It’s been a month

In Arizona, May 2022

and I’m looking forward to writing new posts here on Thanks for visiting and reading!

Hiatus is taking a hiatus for a month.

See you back here in mid June.

Your old home theatre equipment is ok

Late-2000s Panasonic TV

As a film aficionado, a.k.a. movie buff, you’d think I’d have something fancy going on in my home theatre slash media room, but, in fact, I don’t.

In actuality, my home doesn’t have a media room. (If it did, it would be a converted bedroom or some other space; maybe the garage.) Instead, I watch movies anywhere it’s convenient: typically on my phone, or in the living room (where I sport a 1080p, 50″ Panasonic plasma TV that hasn’t died yet). I screened the new spiffier version of Star Trek: The Motion Picture in my home office.

Beyond the Panny, I own a couple of other TVs, but they aren’t fancy. All of my TVs are 1080p high definition (who needs 4K?). (All qualify as “flat panels”… which is the fanciest thing about them.) One was from Best Buy, the other, Walmart. Each was under $400. And you know what? They work great.

All of my TVs are “dumb”: they don’t have any streaming software built in (and even if they do, it doesn’t work). They don’t stream anything without a set-top box or streaming stick plugged in.* I’ve avoided purchasing smart TVs because the software on them is so sketchy. Slow, buggy and obsolete almost the moment it leaves the store. And besides, it’s a lot easier to buy a new $30 Amazon Fire TV Stick every other year than to worry about upgrading a whole TV because its software is slow and out-of-date.

*I’ve experimented with HD antennas, but the reception is pretty awful out where I live.

In recent years, I’ve been reticent to spend more than a few hundred dollars on a television. The reason being, in 2008 I bought the best TV you could buy: it was a Samsung something-or-other in the maximum resolution with the then-hottest picture technology. Price was north of $2500. It only lasted 9 years before it stopped powering on and I had to lug it out into a dumpster.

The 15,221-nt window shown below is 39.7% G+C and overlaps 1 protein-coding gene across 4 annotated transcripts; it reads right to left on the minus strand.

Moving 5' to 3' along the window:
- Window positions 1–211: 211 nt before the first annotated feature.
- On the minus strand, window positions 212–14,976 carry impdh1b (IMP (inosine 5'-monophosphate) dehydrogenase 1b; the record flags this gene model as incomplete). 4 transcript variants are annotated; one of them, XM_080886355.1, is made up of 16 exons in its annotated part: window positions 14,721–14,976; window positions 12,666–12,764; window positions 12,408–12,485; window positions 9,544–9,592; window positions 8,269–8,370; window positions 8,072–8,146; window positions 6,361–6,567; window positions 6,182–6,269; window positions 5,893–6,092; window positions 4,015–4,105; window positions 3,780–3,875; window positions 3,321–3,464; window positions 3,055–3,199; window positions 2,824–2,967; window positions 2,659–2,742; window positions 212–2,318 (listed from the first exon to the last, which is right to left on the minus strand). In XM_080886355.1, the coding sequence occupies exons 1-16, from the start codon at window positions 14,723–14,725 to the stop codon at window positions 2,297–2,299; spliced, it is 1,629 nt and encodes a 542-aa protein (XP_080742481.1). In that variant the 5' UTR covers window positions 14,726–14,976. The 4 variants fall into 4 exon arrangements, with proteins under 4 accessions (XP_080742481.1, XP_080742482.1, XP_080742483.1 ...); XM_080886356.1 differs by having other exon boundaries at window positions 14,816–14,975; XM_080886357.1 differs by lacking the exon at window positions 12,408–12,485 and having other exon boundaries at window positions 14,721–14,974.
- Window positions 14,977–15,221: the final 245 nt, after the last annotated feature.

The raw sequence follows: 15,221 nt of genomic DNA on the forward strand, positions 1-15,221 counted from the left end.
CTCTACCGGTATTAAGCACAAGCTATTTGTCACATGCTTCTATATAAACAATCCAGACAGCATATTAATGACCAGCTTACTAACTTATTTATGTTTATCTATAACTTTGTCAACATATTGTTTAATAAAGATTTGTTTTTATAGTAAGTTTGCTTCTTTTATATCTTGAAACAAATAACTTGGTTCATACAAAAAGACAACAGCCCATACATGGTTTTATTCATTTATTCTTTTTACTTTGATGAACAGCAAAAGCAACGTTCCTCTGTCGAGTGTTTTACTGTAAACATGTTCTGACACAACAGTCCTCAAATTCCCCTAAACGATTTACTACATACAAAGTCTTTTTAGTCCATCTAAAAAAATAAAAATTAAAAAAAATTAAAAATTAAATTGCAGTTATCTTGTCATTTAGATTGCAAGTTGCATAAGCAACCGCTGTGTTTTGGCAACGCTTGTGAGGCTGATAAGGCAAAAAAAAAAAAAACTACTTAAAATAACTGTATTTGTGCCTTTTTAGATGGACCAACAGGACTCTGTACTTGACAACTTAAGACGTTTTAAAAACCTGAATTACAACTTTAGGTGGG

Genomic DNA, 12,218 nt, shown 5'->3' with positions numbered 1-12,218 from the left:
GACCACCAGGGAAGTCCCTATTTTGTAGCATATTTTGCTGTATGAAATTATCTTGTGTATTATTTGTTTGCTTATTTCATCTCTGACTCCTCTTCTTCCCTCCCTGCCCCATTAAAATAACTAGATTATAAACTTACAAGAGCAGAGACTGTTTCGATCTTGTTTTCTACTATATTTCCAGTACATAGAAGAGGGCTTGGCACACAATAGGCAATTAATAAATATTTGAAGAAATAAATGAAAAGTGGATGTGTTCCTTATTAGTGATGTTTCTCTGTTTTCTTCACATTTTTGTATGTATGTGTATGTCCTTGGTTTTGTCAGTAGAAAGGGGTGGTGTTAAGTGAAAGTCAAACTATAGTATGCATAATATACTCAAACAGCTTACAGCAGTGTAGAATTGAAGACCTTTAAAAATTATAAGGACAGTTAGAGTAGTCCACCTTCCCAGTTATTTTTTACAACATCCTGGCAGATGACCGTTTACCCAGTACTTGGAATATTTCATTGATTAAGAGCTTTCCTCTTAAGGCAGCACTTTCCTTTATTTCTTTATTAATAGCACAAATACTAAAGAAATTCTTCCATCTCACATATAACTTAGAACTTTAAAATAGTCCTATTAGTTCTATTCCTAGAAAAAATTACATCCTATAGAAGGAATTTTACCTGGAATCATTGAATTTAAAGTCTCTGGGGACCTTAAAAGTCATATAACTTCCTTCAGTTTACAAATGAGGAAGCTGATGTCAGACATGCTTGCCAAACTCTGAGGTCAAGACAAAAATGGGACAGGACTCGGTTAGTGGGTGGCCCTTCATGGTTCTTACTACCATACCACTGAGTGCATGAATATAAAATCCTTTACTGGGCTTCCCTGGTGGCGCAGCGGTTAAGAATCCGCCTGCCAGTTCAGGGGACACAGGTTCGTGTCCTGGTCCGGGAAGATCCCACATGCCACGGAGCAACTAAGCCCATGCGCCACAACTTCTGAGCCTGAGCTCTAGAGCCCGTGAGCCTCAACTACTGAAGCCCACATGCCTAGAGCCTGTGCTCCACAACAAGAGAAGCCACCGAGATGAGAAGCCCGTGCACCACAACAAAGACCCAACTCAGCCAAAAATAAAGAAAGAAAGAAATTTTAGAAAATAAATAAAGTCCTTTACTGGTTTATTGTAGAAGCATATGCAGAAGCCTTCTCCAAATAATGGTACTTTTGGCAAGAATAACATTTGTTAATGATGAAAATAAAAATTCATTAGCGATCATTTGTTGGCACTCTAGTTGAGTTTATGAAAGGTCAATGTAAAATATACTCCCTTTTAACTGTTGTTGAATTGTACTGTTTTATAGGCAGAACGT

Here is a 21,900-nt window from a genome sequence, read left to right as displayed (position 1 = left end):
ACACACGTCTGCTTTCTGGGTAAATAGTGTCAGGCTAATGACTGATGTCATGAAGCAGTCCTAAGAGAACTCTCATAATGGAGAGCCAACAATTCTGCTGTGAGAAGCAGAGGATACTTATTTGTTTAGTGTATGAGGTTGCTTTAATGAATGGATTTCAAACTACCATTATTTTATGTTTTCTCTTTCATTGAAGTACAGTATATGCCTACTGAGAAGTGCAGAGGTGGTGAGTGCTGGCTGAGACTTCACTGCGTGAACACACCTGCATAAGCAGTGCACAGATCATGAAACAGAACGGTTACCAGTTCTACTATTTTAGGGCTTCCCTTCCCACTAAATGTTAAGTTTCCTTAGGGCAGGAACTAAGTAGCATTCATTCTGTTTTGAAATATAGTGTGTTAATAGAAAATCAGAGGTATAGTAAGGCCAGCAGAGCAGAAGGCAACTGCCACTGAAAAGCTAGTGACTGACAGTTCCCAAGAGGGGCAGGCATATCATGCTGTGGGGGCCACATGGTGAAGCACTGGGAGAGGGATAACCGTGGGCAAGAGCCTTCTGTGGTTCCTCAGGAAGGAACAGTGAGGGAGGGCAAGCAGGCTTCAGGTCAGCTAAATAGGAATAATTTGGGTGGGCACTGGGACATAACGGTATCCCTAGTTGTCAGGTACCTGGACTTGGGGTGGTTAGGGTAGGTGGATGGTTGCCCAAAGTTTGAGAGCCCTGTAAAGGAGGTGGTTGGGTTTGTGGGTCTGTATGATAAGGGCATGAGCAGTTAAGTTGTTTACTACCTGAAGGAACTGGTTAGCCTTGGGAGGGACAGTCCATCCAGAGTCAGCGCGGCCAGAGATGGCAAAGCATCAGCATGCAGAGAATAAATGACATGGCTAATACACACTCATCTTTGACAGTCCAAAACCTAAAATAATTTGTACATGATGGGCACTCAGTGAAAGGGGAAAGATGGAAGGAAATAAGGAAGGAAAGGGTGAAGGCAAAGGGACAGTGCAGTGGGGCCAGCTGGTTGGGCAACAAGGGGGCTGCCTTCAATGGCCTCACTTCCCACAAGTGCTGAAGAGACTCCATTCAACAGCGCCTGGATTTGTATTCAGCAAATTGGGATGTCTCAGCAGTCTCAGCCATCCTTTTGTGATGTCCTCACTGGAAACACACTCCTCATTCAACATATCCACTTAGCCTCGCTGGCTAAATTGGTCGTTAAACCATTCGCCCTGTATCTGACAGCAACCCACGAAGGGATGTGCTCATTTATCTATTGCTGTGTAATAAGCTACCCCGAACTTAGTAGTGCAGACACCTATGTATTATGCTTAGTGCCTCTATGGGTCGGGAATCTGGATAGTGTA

I’m nervous about going out and purchasing that dream 75- or 100-inch OLED panel only to see it suffer a similar fate. And even so, I’ve been resistant to upgrading any of my TVs to 4K models. 1080p looks just fine to me.

The exception is for my home office. After years of putting it off, I finally upgraded my computer monitor. It’s a 5K screen (made by LG) that I grabbed for a sizable discount at Best Buy (it was an open-box item–probably a return from another customer). The box markets the monitor as a gaming device, but I’m not a big gamer. It works well with my Windows 10 PC. I can play 4K movies on it when I want.

I do own a Blu-ray player (it’s from 2012 but runs great, and I appreciate the analog audio outputs on the back, which allow me to connect it to my 1980s sound system). Physical media (discs, as opposed to streaming) is important to me; usually, because of higher bit rates, the picture quality on physical discs exceeds that of the best streaming service.

I don’t have any plans to scrap my 10-year-old Blu-ray player for a 4K disc player. I do own a few 4K movies on physical media (the Citizen Kane Criterion Collection boxed set and last year’s excellent Star Trek boxed set), but if there’s anything I have to watch in 4K resolution, I can usually stream it over Netflix or Paramount Plus on my PC.